Circulatory death is declared after a period of 5 minutes of continuous asystole after resuscitation or withdrawal of life support. The transplant team can proceed with organ retrieval at this point.

DCD is an easier concept to be accepted by family members. This practice has the potential to become a major source of organs, if implemented correctly. The laws have to be modified to include this provision to strengthen the deceased donation program. The medical fraternity and policy makers should come together to formulate clear guidelines to be followed in such scenarios, as is practiced in other parts of the world.

Future directions

Awareness and communication:

  • There is a great mismatch between the number of potential donors and actual cadaveric donors. Even in the case of individuals who have given consent for donation after death, the influences of the familial members might change the actual decision. Lack of awareness, superstitions, delay in funeral, lack of agreement between family members, fear of social criticism and dissatisfaction with the hospital staff might all influence their decision. It is here that the involvement of other stakeholders, non-governmental organizations and religious leaders would help in imparting awareness and knowledge and in changing the attitude of the general public towards deceased organ donation. Ultimately, the NOTTO needs to be strengthened so that it may play a central role in coordinating the activities of deceased organ donation
  • Public awareness is the major and foremost factor that can lead to improved rates of deceased organ donation in India. The various myths and misconceptions that revolve around brain death have to be specifically stressed upon and ameliorated
  • Effective communication is another important factor. Those interested in donating organs should communicate their desire to their relatives and family; and, this decision should be based on a solid foundation of knowledge. Unfortunately, this is directly related to the level of education of the society.


Infrastructure and organizational support:

  • Organizational support, in the form of more transplant centers with good dialysis programs, adequate staff, and experienced members, is the need of the hour. Research should also be promoted. National health insurance schemes, like those practiced in other parts of the world, have to be established to provide financial assistance for the needy.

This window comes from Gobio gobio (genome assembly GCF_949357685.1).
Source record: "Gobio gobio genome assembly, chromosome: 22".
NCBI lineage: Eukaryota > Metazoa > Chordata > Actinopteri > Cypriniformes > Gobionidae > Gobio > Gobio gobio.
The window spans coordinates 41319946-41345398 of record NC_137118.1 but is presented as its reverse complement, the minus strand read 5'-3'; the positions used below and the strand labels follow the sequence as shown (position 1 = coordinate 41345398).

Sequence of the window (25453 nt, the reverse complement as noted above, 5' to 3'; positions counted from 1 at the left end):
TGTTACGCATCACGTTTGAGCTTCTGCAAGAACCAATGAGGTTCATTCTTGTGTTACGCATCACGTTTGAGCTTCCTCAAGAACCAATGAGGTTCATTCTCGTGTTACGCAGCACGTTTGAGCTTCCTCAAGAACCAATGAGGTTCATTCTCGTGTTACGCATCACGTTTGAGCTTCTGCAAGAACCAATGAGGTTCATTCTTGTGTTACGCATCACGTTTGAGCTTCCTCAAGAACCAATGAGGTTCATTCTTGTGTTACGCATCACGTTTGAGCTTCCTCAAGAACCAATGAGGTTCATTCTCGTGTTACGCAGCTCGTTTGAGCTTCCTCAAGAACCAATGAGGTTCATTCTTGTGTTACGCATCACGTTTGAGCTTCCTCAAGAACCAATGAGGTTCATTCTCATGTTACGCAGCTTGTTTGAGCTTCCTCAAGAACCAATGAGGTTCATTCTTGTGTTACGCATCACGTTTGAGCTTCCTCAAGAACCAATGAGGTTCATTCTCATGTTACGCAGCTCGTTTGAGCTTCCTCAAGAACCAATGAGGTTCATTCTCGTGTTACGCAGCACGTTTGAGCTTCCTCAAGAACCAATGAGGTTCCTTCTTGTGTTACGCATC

• Discussions about donations should be a part of end-of-life care, when appropriate, and an early involvement of transplant coordinators and counselors should be ensured.
  • Strengthening the role of NOTTO for coordinating the organ distribution system amongst the cities/states and finally at the national level would ensure further progress in this regard.
  • Setting up tissue banks and improving facilities for ensuring sterilization of the preserved organs in the already existing ones is the need of the hour.


Laws and guidelines

  • Provisions and protocols related to donation after circulatory death, and guidelines to withdraw life support should be clearly mentioned.
  • Declaring brain-death should be made mandatory in all hospitals and an annual audit should be conducted for monitoring this activity. This will ensure the accountability of neurologists, neurosurgeons, and intensivists in implementing organ donation programs in a particular setup.


Financial aids

  • Government can help by providing financial help by collaborating with private air carriers to help in mobilizing the donated organ to different parts of the country and thereby preventing organ wastage.


Financial support and sponsorship

Nil.

Conflicts of interest

There are no conflicts of interest.



 
 » References Top